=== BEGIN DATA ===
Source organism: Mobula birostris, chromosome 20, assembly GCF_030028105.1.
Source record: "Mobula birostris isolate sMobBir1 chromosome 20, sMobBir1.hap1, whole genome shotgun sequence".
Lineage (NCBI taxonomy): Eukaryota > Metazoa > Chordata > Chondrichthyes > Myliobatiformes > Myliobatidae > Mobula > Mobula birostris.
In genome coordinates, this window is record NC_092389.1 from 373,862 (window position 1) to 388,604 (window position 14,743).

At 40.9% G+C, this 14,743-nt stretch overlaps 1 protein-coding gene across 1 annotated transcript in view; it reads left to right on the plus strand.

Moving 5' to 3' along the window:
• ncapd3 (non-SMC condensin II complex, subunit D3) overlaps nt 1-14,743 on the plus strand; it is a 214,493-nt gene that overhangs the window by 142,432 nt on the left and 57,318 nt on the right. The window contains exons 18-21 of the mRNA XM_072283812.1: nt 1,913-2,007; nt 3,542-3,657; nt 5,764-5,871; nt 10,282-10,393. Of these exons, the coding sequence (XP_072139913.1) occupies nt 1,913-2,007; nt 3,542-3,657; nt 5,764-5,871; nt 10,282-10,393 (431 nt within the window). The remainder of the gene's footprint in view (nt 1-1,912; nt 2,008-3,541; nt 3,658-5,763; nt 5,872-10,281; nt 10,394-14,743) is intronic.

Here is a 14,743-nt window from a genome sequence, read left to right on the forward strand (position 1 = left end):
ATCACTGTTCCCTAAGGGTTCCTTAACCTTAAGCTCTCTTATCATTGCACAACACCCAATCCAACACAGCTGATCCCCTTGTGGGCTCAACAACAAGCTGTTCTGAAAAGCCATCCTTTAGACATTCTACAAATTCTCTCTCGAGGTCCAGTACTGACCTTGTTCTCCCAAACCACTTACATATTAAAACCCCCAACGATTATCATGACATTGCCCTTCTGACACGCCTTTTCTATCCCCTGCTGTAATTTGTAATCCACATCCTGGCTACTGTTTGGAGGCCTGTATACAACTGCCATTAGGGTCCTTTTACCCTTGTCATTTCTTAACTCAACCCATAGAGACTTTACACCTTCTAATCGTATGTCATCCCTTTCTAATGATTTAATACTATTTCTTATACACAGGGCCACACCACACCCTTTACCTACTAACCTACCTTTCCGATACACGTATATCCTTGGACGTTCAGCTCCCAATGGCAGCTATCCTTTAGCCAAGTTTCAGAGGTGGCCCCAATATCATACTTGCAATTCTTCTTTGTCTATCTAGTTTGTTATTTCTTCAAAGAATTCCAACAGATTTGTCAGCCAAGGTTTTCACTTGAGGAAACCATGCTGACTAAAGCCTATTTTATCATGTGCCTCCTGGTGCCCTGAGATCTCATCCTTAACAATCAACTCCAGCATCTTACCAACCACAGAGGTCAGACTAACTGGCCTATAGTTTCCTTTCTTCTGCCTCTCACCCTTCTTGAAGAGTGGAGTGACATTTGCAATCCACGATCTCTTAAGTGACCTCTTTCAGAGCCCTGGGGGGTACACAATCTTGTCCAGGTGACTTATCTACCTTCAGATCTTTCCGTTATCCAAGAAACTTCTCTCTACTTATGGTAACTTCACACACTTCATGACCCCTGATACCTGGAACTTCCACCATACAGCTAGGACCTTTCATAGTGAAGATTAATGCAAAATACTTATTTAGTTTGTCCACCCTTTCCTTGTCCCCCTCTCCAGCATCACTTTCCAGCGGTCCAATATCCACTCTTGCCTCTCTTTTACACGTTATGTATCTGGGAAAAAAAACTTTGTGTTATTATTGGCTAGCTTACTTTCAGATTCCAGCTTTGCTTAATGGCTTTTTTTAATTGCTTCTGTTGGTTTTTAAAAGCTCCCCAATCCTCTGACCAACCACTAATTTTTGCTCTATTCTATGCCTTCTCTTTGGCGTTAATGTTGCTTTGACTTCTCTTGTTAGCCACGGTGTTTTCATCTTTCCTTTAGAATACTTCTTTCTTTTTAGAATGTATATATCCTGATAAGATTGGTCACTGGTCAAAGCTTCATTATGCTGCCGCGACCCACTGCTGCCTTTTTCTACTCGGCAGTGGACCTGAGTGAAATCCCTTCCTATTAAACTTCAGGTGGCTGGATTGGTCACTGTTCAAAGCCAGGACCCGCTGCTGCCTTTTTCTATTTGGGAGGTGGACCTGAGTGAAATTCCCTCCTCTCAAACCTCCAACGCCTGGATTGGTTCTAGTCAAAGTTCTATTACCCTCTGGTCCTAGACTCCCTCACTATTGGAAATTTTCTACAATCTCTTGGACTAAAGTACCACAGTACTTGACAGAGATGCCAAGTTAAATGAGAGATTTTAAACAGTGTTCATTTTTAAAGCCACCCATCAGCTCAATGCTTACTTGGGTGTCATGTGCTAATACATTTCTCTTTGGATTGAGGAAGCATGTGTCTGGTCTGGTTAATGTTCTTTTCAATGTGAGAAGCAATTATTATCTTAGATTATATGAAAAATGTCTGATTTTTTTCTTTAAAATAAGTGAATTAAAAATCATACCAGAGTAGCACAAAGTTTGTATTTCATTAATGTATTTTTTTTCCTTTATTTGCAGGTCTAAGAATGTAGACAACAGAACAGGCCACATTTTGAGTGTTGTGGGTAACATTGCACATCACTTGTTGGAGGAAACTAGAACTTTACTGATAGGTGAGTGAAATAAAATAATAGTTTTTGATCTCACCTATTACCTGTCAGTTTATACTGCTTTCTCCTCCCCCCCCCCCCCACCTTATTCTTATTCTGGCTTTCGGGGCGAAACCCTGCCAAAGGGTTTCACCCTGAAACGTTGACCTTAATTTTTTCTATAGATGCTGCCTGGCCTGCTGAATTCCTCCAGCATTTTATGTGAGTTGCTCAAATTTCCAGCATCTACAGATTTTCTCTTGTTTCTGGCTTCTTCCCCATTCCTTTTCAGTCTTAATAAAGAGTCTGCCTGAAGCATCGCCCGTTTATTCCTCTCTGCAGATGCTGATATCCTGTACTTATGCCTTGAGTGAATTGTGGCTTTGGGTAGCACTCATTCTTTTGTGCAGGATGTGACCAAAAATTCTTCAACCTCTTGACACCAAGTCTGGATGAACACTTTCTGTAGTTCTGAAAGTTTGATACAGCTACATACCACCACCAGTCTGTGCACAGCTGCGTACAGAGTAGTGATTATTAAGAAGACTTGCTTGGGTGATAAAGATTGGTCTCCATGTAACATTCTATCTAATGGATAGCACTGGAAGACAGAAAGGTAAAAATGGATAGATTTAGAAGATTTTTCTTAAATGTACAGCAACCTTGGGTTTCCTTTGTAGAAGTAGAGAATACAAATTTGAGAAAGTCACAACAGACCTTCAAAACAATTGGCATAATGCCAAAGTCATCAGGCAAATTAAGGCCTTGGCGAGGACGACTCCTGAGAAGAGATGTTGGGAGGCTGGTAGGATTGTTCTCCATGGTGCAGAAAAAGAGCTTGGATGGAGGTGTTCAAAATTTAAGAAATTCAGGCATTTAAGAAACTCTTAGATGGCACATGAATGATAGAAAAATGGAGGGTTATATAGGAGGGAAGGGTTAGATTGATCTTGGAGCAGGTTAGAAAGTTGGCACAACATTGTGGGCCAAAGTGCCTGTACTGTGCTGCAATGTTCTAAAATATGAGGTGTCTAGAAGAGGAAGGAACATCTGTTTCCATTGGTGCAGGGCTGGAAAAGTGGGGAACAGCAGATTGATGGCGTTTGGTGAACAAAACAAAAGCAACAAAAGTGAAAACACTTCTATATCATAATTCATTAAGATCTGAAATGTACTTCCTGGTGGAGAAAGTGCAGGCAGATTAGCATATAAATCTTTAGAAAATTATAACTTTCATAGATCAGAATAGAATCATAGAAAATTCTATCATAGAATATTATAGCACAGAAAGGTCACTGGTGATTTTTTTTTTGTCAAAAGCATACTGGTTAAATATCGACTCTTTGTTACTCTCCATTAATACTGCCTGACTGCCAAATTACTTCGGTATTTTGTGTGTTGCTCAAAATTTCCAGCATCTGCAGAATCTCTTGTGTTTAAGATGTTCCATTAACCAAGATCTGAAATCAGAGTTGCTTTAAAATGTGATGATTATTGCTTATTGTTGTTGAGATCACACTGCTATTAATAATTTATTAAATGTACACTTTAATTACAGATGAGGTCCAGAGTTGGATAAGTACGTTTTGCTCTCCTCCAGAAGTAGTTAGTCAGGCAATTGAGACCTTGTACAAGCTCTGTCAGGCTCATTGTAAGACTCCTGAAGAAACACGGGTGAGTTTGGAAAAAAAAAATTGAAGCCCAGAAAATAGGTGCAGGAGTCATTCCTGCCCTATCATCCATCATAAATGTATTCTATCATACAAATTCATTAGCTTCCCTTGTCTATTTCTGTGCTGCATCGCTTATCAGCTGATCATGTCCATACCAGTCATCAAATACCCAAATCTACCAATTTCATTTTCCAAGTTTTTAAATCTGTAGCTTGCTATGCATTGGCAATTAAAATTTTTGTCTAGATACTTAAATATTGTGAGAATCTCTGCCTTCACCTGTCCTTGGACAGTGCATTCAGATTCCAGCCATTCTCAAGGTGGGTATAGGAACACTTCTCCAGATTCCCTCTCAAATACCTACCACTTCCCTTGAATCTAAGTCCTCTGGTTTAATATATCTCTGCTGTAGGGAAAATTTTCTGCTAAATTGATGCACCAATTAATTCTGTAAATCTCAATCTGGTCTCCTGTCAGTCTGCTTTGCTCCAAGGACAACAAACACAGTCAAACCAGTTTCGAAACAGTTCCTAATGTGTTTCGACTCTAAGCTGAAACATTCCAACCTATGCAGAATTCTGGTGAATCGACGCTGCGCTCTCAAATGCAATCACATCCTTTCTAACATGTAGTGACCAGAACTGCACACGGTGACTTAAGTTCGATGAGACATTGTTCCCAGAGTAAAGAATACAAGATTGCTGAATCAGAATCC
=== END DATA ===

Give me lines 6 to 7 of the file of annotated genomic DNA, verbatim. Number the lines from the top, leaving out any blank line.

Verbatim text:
Moving 5' to 3' along the window:
• ncapd3 (non-SMC condensin II complex, subunit D3) overlaps nt 1-14,743 on the plus strand; it is a 214,493-nt gene that overhangs the window by 142,432 nt on the left and 57,318 nt on the right. The window contains exons 18-21 of the mRNA XM_072283812.1: nt 1,913-2,007; nt 3,542-3,657; nt 5,764-5,871; nt 10,282-10,393. Of these exons, the coding sequence (XP_072139913.1) occupies nt 1,913-2,007; nt 3,542-3,657; nt 5,764-5,871; nt 10,282-10,393 (431 nt within the window). The remainder of the gene's footprint in view (nt 1-1,912; nt 2,008-3,541; nt 3,658-5,763; nt 5,872-10,281; nt 10,394-14,743) is intronic.